Cataracts are on the rise and one expert warns that early signs shouldn’t be ignored.
The incidence of cataracts is on the rise as the number of ageing Australians grows.
This condition of the eye can lead to seriously impaired vision if not addressed, according to Vision Eye Institute ophthalmologist Dr Andre Horak.
Dr Horak stresses that you shouldn’t learn to live with less-than-optimal vision – especially when it comes to cataracts.
Here he shares eight reasons why you must not ignore deteriorating vision:
- 80 per cent of world blindness is avoidable
Some eye diseases can cause subtle changes to vision that gradually get worse and eventually lead to blindness. One of the most common examples is cataracts, where the naturally clear lens in your eye becomes cloudy. The good news is that this condition can be treated.
- Cataracts are the leading cause of visual impairment in Australia
Some 30 per cent of Australians have cataracts. Because they are common in older people and our population is ageing, the prevalence of cataracts is increasing. People who smoke, use steroids, have diabetes and those who have had previous eye trauma are also at increased risk of developing cataracts.
- Frequent changes to your glasses prescription may be a sign of cataracts
As the lens gets cloudier you may need stronger glasses or a contact-lens prescription. You might also need magnifying lenses or increased lighting at home to help you see. If you find that your prescription is changing regularly, consider having your eyes examined for cataracts.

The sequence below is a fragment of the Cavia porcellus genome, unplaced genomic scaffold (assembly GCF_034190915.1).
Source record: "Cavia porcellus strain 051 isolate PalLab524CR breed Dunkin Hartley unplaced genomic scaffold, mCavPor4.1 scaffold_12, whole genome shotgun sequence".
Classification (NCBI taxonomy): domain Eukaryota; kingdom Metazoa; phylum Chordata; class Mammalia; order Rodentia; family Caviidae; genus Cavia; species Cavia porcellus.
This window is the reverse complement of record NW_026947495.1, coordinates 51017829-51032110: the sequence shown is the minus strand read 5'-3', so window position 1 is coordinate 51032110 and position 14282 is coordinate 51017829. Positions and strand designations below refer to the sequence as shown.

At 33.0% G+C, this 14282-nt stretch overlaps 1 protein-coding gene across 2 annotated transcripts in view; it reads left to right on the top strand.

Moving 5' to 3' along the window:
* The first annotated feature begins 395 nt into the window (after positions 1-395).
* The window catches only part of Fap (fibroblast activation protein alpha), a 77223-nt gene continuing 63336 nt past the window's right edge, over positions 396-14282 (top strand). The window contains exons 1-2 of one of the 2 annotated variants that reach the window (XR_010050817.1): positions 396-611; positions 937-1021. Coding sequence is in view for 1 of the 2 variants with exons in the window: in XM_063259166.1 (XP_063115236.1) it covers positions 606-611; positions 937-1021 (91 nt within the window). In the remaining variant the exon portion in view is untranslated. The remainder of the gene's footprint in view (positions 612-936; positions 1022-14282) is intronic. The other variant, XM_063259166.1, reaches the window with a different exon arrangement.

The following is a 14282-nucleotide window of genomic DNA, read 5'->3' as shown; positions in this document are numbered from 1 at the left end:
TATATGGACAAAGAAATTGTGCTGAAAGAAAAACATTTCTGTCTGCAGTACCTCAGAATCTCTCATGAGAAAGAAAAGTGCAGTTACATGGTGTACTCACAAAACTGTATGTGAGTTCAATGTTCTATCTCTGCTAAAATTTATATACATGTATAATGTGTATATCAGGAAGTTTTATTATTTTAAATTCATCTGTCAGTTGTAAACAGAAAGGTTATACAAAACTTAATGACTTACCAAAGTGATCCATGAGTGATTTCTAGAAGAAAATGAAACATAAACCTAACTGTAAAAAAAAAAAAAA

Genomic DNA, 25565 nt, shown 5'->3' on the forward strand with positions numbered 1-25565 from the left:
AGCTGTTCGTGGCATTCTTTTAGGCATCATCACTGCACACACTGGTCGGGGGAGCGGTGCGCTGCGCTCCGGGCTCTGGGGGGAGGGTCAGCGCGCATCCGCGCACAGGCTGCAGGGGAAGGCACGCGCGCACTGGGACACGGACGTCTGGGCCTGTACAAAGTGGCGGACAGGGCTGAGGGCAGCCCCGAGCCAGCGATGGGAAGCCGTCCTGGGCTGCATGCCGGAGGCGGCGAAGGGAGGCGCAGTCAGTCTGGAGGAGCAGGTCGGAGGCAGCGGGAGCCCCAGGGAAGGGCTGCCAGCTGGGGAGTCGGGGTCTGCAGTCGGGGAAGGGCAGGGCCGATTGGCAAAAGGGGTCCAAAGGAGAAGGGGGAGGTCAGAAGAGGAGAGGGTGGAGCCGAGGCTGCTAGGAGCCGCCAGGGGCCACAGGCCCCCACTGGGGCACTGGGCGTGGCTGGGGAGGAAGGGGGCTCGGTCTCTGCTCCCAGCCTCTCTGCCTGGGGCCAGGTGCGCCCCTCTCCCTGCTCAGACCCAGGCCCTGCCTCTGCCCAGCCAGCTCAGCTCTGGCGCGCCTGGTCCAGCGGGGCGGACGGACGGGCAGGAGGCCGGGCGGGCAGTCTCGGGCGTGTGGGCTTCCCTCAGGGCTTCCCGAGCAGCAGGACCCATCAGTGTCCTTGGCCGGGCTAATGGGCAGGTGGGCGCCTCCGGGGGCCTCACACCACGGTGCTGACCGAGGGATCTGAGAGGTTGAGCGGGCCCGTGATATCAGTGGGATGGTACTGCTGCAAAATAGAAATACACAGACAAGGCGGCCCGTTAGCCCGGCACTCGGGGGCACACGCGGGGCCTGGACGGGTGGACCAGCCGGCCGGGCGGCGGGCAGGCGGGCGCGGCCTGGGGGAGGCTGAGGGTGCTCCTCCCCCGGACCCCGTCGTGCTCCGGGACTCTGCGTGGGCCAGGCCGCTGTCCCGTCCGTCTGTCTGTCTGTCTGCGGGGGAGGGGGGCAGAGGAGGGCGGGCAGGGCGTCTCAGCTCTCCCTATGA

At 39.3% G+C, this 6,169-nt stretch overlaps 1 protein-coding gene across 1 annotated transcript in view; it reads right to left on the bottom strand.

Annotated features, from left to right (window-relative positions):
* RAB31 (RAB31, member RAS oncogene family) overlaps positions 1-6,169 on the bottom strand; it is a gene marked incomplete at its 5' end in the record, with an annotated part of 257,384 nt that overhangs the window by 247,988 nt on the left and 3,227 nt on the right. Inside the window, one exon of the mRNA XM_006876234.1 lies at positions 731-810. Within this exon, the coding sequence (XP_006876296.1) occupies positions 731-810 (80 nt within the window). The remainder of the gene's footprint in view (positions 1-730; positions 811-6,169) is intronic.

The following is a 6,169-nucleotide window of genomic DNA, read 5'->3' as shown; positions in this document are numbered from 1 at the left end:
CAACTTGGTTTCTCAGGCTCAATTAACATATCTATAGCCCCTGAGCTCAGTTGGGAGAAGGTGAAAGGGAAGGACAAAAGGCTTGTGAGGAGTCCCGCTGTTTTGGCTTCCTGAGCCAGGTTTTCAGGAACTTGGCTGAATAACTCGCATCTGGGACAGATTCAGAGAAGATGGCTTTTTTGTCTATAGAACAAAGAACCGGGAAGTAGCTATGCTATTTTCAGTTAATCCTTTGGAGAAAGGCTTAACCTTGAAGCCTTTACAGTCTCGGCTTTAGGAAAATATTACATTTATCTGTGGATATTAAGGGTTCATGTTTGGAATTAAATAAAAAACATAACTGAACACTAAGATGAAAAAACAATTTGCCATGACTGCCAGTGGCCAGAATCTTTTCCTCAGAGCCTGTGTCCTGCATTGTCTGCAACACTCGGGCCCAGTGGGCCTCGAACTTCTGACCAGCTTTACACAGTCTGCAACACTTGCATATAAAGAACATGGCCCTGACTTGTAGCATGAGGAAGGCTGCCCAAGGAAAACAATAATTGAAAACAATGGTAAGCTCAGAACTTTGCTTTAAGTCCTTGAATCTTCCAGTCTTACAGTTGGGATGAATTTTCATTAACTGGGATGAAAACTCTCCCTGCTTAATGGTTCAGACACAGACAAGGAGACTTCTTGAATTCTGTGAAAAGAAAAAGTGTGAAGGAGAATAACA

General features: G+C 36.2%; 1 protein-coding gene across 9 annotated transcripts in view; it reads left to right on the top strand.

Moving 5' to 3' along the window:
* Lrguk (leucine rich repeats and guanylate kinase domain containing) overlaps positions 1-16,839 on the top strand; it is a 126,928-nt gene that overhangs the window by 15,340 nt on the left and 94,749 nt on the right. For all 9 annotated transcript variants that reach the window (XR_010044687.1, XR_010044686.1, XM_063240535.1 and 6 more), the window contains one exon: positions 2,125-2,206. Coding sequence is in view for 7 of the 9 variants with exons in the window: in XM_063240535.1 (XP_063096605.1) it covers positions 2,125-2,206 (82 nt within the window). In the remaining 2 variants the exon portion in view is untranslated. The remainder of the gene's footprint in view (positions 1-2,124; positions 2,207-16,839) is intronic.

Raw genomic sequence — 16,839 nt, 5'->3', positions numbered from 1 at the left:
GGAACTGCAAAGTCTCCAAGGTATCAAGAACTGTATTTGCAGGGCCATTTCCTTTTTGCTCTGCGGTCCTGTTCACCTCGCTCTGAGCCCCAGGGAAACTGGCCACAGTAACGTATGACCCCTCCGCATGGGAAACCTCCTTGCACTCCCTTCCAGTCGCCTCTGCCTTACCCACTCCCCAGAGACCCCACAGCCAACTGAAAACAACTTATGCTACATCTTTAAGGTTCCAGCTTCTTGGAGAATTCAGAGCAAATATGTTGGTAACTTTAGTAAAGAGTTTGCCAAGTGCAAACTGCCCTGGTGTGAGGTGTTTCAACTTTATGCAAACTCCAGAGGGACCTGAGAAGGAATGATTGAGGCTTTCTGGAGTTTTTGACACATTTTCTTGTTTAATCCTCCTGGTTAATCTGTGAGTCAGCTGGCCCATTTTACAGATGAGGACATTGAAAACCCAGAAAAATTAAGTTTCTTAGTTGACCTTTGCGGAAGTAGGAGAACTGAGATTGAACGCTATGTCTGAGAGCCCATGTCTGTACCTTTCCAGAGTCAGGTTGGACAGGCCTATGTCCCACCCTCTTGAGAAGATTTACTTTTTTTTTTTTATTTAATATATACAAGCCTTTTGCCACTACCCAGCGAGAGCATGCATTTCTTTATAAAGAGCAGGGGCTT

- Difficulty distinguishing between similar colours is another sign of cataracts
In addition to causing cloudy and/or blurred vision, cataracts can affect how you see colours. If you notice that colours are appearing faded or have a yellowish tinge, your night vision is poor or you have increased sensitivity to glare, you may be developing cataracts.
- Deteriorating vision may be affecting your quality of life
As cataracts develop, you may learn to live with reduced vision by changing your lifestyle. This might include avoiding outdoor activities, hobbies such as sewing, reading or cooking, or even driving (especially at night).
- Even subtle deterioration in vision due to cataracts can be treated
In the past, it was considered normal to wait until cataracts were quite mature and significantly affecting vision before they were operated on. The reason for this was that early surgical techniques involved removing the cataract in one piece. However, we now use ultrasound and laser technology to break up the cataract before removal. In fact, it’s actually better to operate on an immature cataract because we know that surgery time is shorter and patients recover quicker if we get in early.
- Cataract surgery is a very common surgical procedure
It involves removing the cloudy lens and replacing it with an artificial lens, so you can see clearly again. It is a quick and generally safe procedure that can be performed in day surgery.
- The right time for surgery is different for everyone
Many people with early-stage cataracts can manage with prescription glasses. But cataract surgery may be necessary when glasses no longer improve vision, or if you want to restore your colour perception. If your cataracts are affecting your lifestyle and ability to do everyday activities, it might be time to consider having them removed. If you’re not sure about when to have cataract surgery, talk to your optometrist or ophthalmologist.
Do you suspect that your glasses are not improving your eyesight? If you have had cataract surgery, how would you describe your vision afterwards? Would you recommend the surgery to others?
This article contains general information about health issues and is not advice. For health advice, consult your medical practitioner.
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